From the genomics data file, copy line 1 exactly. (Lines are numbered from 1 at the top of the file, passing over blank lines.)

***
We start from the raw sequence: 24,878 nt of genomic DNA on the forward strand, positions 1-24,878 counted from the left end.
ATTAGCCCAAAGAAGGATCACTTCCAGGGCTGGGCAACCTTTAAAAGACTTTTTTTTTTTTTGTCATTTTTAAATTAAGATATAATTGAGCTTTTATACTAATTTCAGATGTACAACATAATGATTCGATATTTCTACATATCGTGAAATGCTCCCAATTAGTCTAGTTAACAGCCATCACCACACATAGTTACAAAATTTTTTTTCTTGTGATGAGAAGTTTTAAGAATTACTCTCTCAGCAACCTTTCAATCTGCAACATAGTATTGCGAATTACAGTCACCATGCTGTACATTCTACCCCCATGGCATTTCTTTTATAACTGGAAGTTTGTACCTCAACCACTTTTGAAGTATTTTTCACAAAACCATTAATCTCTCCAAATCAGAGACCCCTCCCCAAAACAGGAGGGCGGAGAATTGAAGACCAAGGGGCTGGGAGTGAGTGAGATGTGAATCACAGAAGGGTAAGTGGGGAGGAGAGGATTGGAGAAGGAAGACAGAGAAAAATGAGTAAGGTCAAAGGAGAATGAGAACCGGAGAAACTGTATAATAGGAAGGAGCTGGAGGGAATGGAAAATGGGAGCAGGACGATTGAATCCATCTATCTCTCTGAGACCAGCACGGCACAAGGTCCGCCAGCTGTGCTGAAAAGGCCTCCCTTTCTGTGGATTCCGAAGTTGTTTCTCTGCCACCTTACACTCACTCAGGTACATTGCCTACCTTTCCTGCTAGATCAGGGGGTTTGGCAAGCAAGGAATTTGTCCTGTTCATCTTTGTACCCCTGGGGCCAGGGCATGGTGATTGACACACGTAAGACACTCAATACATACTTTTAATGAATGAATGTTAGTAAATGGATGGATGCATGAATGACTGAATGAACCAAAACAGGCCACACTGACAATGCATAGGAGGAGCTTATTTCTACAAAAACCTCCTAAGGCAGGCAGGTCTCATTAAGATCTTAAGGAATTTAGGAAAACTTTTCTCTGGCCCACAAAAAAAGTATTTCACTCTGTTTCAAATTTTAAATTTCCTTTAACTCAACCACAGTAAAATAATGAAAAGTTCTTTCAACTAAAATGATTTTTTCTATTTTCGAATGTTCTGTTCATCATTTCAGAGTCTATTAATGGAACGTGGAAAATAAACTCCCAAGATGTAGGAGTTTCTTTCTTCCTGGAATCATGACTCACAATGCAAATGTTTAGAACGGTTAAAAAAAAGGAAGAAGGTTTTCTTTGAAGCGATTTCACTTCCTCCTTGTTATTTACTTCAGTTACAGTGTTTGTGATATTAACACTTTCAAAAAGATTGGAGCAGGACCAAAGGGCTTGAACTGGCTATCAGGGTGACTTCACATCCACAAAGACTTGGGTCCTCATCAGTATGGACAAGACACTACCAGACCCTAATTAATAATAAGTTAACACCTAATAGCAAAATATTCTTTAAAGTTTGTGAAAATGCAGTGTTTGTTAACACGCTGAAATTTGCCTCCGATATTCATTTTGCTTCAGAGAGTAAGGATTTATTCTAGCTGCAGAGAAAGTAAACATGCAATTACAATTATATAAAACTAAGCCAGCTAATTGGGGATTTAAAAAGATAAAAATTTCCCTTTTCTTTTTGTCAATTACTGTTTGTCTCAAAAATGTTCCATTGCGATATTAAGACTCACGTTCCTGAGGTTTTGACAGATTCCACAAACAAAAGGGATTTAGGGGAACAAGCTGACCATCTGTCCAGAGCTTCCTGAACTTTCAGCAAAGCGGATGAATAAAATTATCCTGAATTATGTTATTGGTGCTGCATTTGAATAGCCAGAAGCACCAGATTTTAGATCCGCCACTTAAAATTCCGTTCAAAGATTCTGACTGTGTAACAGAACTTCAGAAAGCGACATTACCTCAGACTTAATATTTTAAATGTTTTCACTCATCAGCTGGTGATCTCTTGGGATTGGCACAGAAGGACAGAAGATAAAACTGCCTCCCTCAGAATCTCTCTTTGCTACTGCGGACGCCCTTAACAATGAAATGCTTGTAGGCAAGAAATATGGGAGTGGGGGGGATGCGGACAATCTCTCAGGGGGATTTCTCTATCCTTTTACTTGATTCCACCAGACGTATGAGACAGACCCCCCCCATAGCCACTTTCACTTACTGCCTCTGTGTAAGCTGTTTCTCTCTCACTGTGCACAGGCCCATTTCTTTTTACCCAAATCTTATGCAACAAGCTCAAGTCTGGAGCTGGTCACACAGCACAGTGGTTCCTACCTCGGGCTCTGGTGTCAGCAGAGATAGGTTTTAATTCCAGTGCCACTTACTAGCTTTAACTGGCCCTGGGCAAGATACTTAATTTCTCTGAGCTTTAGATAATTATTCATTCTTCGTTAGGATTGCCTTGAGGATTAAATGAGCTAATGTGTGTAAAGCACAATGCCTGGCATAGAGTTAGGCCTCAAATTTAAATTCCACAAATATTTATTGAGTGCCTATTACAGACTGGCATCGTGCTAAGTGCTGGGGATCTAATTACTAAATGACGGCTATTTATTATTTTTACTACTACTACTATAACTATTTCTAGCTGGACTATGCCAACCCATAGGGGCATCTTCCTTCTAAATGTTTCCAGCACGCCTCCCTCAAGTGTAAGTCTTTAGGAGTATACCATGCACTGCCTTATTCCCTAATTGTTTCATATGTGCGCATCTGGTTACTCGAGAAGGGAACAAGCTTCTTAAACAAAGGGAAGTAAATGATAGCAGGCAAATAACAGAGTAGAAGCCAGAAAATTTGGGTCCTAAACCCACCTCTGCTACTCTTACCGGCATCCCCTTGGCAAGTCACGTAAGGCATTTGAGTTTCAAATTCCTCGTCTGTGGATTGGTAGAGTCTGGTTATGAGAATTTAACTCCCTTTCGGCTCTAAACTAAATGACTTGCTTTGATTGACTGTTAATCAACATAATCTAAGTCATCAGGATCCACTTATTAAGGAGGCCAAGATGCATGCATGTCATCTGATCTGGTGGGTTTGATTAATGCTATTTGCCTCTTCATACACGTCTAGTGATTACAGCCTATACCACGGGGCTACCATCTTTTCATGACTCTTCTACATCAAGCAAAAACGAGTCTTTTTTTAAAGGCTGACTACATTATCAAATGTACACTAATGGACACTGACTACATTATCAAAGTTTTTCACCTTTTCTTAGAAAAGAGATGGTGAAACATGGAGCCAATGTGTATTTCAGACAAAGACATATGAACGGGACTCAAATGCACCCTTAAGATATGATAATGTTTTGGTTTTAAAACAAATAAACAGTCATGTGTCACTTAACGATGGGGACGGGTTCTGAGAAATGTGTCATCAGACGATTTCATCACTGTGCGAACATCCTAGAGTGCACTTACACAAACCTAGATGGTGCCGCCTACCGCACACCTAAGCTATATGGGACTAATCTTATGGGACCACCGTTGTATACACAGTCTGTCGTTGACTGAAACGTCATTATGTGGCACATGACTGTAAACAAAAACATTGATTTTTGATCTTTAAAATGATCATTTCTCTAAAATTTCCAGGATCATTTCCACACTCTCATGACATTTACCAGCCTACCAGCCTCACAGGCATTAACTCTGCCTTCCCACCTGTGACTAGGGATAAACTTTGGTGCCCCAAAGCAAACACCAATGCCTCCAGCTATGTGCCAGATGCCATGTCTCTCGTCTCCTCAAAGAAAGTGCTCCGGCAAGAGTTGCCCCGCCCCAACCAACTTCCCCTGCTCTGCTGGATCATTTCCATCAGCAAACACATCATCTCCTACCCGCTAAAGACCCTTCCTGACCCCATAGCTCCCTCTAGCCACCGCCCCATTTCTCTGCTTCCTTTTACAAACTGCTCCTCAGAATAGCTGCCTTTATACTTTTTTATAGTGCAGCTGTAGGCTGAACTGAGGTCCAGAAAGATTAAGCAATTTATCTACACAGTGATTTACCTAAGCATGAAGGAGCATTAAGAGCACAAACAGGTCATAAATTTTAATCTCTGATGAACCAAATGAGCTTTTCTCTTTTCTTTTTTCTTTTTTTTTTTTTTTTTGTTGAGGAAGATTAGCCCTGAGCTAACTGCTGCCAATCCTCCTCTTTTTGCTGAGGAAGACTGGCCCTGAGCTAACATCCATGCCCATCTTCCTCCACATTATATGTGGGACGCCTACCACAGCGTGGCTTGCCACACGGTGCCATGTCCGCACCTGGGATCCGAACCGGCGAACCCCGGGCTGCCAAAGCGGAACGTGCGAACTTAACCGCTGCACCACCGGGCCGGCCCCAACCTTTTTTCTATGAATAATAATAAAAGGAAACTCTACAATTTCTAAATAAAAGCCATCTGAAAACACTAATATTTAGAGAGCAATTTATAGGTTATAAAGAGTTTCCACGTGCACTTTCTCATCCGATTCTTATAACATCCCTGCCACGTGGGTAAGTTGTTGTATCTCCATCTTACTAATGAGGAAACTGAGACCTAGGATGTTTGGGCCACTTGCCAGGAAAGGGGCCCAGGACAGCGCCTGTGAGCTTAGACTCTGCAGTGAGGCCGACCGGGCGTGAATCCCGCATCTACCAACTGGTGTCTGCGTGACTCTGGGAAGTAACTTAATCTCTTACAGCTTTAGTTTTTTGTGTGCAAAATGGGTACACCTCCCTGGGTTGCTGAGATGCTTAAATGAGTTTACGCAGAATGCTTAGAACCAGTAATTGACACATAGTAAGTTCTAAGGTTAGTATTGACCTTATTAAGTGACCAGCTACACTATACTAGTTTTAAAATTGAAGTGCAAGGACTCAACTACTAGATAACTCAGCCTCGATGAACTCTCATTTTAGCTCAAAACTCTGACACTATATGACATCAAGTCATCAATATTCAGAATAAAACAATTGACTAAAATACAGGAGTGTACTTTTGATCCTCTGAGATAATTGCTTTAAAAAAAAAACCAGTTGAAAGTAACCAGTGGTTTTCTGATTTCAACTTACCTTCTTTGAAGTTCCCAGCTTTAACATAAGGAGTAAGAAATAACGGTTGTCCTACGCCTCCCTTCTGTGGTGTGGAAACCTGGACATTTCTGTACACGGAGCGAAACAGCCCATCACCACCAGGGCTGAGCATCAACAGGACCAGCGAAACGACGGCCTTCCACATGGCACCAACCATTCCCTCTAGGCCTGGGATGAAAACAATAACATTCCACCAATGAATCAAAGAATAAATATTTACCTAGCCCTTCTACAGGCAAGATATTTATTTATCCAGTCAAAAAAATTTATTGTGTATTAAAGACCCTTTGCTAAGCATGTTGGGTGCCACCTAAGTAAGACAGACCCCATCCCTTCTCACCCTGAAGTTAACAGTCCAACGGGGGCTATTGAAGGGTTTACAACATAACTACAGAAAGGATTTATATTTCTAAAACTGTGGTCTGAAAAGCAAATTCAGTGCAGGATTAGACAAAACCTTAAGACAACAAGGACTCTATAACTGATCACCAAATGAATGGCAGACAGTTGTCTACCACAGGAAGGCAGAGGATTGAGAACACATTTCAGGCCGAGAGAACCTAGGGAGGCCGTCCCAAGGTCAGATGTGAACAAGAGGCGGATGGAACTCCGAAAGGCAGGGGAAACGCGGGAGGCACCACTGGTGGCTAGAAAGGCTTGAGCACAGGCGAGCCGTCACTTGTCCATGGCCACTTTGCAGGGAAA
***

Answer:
We start from the raw sequence: 24,878 nt of genomic DNA on the forward strand, positions 1-24,878 counted from the left end.